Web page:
Motivation is a mysterious force — sometimes it’s like a wave at the ocean, pushing you toward your goal. Other times, it disappears and dissolves into nothing. Or its undertow pulls you out to sea, away from your ambition.
Like thousands of others, I gained weight during 2020, eating comfort food, carbs galore and rich desserts. In December, I decided it was time to take off my pandemic pudge.
Of course, as someone who’s battled with weight my entire life, I’ve gained and lost hundreds of pounds. I’ve been on every diet you can imagine, lost weight, got tired of dieting, gained it back, started again and given up. I always hated weighing myself — I preferred to feign ignorance.
Since I’ve always had good exercise habits, weight gain was slow, and therefore less noticeable week to week.
But somehow, this winter, something changed within me. With less fanfare, but with more commitment, I started my journey. Weighing myself every day, I slowly got over my aversion to stepping on the scale. Keeping a food diary, I’m staying within my caloric budget.
I recognized that some of my eating habits needed modification. I am eating smaller portions, more slowly and, yes, mindfully enjoying each forkful. I’ve been pleased with the results over the last three months, dropping below my pre-pandemic weight. My doctor has lowered my blood pressure medication by half because my weight loss has resulted in a lower blood pressure.
This voyage toward better eating and weight loss feels different to me. I’m less excited, but more resolute. I feel more motivated than during previous weight-loss excursions, but I don’t really know why.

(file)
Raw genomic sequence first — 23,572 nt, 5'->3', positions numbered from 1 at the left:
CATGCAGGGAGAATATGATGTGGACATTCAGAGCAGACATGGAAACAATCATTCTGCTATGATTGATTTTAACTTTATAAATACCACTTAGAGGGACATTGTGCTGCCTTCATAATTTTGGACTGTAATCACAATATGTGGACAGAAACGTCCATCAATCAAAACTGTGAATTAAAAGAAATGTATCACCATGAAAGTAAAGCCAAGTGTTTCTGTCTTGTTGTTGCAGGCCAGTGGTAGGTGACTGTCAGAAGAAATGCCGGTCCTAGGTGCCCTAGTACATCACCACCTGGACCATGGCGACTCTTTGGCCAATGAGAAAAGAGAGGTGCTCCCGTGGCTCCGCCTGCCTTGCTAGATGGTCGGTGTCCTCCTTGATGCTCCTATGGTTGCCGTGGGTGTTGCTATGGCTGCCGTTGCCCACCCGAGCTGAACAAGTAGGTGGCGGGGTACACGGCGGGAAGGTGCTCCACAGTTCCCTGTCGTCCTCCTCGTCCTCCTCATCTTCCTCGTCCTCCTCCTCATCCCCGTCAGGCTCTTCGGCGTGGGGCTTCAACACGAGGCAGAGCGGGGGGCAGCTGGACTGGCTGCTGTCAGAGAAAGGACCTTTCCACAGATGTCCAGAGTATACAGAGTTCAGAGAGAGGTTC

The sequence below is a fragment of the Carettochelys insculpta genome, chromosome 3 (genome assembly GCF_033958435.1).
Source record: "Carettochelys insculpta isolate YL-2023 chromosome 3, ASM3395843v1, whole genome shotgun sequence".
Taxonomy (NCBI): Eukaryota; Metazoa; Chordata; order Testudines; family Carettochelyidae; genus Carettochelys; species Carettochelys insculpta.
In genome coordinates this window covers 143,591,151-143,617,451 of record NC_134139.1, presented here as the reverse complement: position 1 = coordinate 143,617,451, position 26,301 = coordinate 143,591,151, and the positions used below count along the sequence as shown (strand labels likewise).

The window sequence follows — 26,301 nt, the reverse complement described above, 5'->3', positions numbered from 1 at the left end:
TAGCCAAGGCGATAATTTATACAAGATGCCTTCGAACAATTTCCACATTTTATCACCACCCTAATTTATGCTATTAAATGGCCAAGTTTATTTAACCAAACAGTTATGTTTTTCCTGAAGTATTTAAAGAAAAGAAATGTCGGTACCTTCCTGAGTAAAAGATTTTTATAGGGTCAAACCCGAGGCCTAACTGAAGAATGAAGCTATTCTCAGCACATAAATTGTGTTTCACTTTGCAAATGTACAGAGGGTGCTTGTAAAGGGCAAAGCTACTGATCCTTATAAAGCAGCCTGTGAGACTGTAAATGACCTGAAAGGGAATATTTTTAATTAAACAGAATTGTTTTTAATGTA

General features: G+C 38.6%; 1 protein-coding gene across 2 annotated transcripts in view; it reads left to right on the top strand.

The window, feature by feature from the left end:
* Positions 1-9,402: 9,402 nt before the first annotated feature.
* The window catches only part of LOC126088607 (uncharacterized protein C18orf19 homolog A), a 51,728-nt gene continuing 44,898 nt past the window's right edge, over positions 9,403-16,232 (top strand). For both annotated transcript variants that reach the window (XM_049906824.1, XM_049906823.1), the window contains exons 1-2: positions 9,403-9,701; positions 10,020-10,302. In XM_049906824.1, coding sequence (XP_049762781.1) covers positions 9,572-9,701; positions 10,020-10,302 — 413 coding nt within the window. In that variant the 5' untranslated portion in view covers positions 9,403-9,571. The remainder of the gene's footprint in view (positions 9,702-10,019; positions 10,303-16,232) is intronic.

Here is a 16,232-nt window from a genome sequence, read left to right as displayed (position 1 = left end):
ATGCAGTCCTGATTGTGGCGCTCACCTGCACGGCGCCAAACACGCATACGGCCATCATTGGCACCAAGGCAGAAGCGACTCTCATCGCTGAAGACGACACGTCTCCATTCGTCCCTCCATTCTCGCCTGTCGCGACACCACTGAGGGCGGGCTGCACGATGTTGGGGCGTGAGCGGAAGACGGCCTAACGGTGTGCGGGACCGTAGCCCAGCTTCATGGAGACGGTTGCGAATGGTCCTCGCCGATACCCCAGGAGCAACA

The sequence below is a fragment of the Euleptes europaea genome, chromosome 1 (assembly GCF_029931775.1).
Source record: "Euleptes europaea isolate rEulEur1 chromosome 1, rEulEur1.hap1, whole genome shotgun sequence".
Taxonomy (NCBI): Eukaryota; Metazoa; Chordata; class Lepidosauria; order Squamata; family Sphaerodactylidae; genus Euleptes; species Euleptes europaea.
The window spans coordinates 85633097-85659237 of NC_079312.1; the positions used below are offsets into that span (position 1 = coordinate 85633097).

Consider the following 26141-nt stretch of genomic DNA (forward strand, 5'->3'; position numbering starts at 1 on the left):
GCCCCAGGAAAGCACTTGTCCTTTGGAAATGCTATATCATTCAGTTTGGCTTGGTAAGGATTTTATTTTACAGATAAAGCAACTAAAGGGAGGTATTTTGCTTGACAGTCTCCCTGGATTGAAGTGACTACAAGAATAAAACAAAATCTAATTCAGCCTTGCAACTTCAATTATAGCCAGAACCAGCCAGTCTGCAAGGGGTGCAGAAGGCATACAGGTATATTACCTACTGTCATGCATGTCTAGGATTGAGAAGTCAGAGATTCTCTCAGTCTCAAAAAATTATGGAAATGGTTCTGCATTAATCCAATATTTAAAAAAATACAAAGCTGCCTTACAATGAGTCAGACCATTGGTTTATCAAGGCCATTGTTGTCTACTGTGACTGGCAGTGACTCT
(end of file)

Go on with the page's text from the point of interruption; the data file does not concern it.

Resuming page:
The process of changing health habits is extraordinarily complex. In the 1970s, psychologists Carlo DiClemente and James Prochaska published a seminal work, “The Transtheoretical Model of Behavior Change,” and identified six stages of change.
Stage 1 is pre-contemplation, where the individual isn’t ready to take action. Stage 2, or the contemplation stage, is when an adult considers the pros and cons of making a shift. Stage 3 is the preparation stage, where the individual researches and explores different ways of making the change. Stage 4 is the action stage, when one actively engages in making the intended change. Stage 5 is maintaining the change, and Stage 6 is termination.
Below are some elements of behavior change:
Readiness is important. Most of us can be stuck in the contemplation stage for a long time, going back and forth between whether to launch or not to launch. Sometimes we “want to want” to stop smoking, lose weight or start to exercise. We know we should make a change for health reasons, but we aren’t quite ready yet. Sometimes an activating event, like a physician visit or a major life change, can propel us into readiness. Other times, we might read an article or have a talk with a friend that drives us toward making a commitment to do something we have been considering for a while.
Willingness to take a risk. Whenever we decide to make a change in our health habits, we have to face the prospect of disappointment. What if we stumble and fall? What if we don’t achieve our goal? This is when we want to draw from our well of resilience. It’s not about falling off the horse; it’s about dusting yourself off and getting back on. Setbacks teach us valuable lessons on how to succeed in our quest.
We all need cheerleaders. Prochaska reminds us that support from others is important in sustaining our change efforts. It helps to have cheerleaders who urge us on, celebrate our victories, and encourage us when we’re discouraged. It can be a community of fellow travelers, like in Alcoholics Anonymous, or a close friend or relative who provides emotional support.
Paul Schoenfeld is a clinical psychologist at The Everett Clinic. His Family Talk blog can be found at www.everettclinic.com/health-wellness-library.html.